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The gold-covered capitol dome in Denver, Colorado.
Democratic governors are taking on issues that they until recently had avoided: gun restrictions, marriage equality, immigration reform, the death penalty. Republican governors meanwhile are generally moving in the opposite direction. A reason for this is that in 37 states both houses of the legislature and the governorship are controlled by a single party—23 Republican and 14 Democratic, with split control in the rest:
While Republican governors elected during the party's historic wave in 2010 have drawn criticism for their unabashedly conservative agendas to restrict abortion, rein in labor unions, and slash state spending, a number of Democratic governors are just as aggressively pushing liberal policies such as gay marriage and gun control. Emboldened by President Obama's reelection, a younger and more diverse electorate, and an increasing number of state governments under one-party control, these Democratic governors are crusading on issues the party steered clear of until recently. It's happening not just in solidly Democratic states like New York, Maryland, Delaware, and Connecticut but also in more competitive battlegrounds such as Colorado, where new gun laws are fueling two recall elections and threats of secession from some rural counties.

As potential presidential candidates and rivals to Hillary Rodham Clinton, governors such as Cuomo and O'Malley are leading the Democratic Party down its most socially liberal path in decades.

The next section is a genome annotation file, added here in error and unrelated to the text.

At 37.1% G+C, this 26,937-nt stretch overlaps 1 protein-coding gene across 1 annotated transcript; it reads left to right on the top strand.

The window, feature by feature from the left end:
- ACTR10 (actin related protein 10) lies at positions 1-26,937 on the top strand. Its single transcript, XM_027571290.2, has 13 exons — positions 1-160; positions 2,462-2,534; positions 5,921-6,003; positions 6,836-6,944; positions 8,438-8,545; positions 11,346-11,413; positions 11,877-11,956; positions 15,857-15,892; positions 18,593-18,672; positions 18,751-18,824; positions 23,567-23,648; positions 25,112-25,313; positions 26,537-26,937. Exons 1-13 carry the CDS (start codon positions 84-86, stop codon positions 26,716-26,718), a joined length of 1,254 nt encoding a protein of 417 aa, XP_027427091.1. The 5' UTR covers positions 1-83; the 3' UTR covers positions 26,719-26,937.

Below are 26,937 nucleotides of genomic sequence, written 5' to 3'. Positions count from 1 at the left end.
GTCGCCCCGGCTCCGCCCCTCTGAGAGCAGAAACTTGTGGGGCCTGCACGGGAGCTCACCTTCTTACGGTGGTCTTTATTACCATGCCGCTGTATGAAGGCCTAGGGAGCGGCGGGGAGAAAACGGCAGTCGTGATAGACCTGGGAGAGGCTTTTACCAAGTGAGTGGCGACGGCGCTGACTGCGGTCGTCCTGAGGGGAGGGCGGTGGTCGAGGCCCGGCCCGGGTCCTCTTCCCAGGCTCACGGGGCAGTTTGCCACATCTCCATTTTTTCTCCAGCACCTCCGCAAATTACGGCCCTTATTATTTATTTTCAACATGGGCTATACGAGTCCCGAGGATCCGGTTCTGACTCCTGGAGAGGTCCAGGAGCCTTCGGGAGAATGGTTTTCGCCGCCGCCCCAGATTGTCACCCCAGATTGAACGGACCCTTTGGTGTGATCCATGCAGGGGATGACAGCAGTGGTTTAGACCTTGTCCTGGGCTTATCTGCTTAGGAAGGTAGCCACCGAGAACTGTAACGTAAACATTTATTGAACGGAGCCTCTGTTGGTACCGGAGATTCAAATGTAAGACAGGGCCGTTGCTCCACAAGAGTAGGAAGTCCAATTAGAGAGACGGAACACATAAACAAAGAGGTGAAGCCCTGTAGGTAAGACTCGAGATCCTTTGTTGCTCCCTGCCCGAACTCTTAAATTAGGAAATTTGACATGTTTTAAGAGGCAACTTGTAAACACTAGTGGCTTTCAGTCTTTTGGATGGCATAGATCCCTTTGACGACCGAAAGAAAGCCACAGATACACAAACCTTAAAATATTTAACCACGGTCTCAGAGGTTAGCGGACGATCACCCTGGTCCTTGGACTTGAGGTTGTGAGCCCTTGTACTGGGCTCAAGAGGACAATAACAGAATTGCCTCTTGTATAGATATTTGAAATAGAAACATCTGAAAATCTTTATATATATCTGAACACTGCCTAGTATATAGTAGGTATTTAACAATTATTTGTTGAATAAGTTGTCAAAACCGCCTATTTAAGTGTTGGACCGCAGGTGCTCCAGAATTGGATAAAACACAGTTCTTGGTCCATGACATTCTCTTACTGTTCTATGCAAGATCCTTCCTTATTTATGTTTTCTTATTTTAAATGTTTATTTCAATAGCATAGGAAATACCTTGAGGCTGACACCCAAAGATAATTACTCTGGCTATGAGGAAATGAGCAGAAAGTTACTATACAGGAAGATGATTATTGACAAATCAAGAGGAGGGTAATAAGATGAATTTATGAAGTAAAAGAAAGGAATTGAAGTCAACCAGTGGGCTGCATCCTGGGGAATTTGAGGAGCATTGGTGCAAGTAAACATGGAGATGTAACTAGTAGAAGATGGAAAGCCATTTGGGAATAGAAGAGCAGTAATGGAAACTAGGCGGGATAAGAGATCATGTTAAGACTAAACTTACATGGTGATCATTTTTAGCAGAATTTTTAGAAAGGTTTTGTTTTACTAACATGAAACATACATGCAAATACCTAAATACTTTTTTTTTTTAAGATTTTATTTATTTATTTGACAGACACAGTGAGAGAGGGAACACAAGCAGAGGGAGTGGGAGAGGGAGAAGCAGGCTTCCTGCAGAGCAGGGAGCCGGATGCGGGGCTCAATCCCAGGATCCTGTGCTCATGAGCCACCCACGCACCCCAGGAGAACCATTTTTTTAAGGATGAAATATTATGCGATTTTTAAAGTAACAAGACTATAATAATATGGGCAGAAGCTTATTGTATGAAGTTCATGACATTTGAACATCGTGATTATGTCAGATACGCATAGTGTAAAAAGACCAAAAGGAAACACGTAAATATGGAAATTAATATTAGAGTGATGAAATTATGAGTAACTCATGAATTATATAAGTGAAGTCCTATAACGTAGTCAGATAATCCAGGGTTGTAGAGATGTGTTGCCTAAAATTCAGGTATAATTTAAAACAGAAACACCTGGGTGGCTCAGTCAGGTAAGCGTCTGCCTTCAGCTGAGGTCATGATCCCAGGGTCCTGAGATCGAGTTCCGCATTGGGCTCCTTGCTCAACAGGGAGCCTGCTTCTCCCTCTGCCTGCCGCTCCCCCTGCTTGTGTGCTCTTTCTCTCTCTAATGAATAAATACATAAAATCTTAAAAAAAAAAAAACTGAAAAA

"Especially on social issues, the center of gravity in the Democratic Party has moved in the more liberal direction," said Bill Galston, a former Clinton administration official and senior fellow at the Brookings Institution. "There's a new generation of Democrats who see lots of gain and very little pain in stronger gun safety legislation and gay marriage."

But just how big a risk are these governors actually taking? In Colorado, a state where independent voters registered as neither Democrats nor Republicans have for four decades made up a substantial portion of the electorate, we are about to find out in a recall election of two state senators.

The pair backed mild new gun restrictions—expanding background checks to private sales and limiting ammunition magazines for semi-automatic firearms to a maximum of 15 rounds. While the recall won't directly affect the governor, if it succeeds, it will cut the Democratic majority in the state Senate from five to one.

A successful recall would not only embolden Republicans who are not accustomed to having Democrats in the majority in the legislature, it might also flash the caution light on any new gubernatorial initiatives to which opponents could attach a liberal label. Perhaps not only in Colorado but also in some of the other states where Democratic establishments that were previously more moderate or just overly cautious have been building up a head of steam for reform on social issues.

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